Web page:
How quantum knots untie
How quantum knots untie
After first reporting the existence of quantum knots in 2016, Aalto University and Amherst College (USA) researchers now report how the knots untie.
In this project the researchers studied how the knots behave over time. A quantum gas can be tied into knots using magnetic fields and in this new study the researchers could control the state of quantum gas more precise than before. The surprising result is that the knots untie themselves over a short period of time, before turning into a vortex.
The research was mainly carried out by Tuomas Ollikainen, a PhD student at Aalto university who split his time between carrying out experimental work in Amherst in Massachusetts, and analyzing the data and developing his theories at Aalto.
– We hadn't been able to study the dynamics of these sorts of three-dimensional structures experimentally before, so this is the first step to this direction. The fact that the knot decays is surprising, since topological structures like quantum knots are typically exceptionally stable. It's also exciting for the field because our observation that a three-dimensional quantum defect decays into a one-dimensional defect hasn't been seen before in these quantum gas systems, says Ollikainen.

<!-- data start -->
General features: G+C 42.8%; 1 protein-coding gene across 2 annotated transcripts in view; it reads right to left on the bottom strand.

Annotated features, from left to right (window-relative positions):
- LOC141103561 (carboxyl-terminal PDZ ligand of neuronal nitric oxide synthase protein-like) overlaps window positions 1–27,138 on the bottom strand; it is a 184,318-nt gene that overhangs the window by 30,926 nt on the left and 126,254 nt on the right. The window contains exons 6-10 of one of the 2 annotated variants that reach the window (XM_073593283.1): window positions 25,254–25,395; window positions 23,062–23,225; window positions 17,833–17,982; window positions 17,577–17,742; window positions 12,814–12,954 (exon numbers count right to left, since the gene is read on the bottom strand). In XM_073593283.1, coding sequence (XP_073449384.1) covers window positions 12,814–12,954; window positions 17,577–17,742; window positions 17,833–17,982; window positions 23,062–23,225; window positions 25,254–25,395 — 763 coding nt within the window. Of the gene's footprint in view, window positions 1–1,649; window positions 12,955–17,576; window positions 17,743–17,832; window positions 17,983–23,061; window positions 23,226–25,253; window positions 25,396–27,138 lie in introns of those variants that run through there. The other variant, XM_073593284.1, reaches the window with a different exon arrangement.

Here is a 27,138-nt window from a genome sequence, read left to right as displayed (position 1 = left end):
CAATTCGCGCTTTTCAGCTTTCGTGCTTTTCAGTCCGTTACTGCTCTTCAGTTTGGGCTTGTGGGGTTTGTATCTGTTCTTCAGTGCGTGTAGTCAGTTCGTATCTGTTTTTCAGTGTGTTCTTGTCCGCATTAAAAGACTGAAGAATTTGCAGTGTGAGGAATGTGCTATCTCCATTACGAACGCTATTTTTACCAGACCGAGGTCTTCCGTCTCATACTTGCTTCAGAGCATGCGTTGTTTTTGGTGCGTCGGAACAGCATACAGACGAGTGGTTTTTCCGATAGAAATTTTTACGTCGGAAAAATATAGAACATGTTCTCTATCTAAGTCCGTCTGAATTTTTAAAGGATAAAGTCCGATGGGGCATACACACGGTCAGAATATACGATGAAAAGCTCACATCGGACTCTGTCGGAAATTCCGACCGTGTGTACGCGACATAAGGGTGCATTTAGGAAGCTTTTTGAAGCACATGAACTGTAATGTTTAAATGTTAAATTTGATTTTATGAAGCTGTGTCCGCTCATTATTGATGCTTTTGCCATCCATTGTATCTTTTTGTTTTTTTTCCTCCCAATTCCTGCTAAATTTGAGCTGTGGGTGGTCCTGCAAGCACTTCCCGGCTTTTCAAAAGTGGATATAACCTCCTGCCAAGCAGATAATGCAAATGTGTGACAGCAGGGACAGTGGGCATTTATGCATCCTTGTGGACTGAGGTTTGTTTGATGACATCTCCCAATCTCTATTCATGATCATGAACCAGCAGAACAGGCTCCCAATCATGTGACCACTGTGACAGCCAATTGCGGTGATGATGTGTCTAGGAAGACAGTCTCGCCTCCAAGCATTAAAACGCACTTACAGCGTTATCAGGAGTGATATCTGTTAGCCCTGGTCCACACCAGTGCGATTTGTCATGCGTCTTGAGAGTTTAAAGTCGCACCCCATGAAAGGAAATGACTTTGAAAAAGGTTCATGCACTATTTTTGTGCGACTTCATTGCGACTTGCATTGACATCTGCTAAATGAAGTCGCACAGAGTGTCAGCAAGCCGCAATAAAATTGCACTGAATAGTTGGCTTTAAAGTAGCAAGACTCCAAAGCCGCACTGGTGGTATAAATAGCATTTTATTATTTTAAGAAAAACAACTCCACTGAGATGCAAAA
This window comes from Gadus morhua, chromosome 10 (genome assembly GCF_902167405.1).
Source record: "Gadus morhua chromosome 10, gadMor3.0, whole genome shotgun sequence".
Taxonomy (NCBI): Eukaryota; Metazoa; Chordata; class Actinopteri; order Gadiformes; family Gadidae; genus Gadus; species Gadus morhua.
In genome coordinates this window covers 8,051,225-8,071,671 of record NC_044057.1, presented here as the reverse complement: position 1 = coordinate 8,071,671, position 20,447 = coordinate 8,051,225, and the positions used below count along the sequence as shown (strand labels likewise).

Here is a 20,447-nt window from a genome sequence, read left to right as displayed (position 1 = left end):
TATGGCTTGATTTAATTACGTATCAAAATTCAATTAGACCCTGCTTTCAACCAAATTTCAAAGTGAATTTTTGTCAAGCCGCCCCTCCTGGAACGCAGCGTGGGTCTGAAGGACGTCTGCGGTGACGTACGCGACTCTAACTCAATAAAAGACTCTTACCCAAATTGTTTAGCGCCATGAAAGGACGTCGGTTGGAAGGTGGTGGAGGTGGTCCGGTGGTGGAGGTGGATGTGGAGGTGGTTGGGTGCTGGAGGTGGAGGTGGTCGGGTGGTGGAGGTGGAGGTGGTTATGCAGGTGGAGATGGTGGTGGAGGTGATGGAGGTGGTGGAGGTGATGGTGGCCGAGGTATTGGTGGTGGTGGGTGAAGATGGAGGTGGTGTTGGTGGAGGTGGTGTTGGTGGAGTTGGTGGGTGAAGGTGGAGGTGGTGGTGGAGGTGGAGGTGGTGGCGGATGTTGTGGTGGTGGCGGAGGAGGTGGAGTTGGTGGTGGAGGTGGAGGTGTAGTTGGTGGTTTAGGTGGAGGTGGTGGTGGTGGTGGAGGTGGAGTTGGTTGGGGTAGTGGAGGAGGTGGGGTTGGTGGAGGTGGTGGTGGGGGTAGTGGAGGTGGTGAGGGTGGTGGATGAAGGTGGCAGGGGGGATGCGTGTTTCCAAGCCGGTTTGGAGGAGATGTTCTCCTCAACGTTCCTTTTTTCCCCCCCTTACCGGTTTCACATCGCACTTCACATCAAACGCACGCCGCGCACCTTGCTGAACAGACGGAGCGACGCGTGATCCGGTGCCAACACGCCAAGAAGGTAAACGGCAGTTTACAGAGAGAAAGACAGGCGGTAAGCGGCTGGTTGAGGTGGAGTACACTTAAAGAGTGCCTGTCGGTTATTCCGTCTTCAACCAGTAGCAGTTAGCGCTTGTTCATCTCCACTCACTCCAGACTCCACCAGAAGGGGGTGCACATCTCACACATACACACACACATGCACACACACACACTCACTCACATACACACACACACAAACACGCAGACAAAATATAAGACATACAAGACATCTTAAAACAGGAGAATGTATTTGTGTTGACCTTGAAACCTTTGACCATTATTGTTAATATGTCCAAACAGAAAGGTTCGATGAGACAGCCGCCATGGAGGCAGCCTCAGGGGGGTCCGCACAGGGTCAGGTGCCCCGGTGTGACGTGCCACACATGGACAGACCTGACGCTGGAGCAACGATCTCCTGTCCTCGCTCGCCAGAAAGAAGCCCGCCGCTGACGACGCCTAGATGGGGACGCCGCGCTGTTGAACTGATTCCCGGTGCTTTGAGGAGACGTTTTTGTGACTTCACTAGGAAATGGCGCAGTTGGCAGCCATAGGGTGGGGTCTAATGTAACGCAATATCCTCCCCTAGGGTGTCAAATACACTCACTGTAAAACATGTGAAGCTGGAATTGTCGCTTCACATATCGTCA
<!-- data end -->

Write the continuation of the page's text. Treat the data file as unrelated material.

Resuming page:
The scientists from Aalto University and Amherst College managed both to observe and tie a quantum knot first time ever in the world in 2016. In practice, the knots exist in the quantum-mechanical field, also known as a Bose-Einstein condensate.
CSC's resources were utilized in the computational part of the study.
– We utilized CSC's Taito supercluster in modelling quantum gas dynamics. More precisely and technically, we computed the dynamics of quantum gas in a cubic 2003 grid, based on Gross-Pitaevski partial differential equations. The supercomputer is extremely important to minimize computation time, says Ollikainen.
– The simulations are very important for the credibility of the experimental results, since the analysis of the experiments is based on comparing the data with the computed data. We get close to one-on-one correspondence with experiments and modeling, and based on this we can determine what happens in quantum gas. In addition, over half of the image panels in the article are directly visualized from simulation data, demonstrating the importance of simulations for research.
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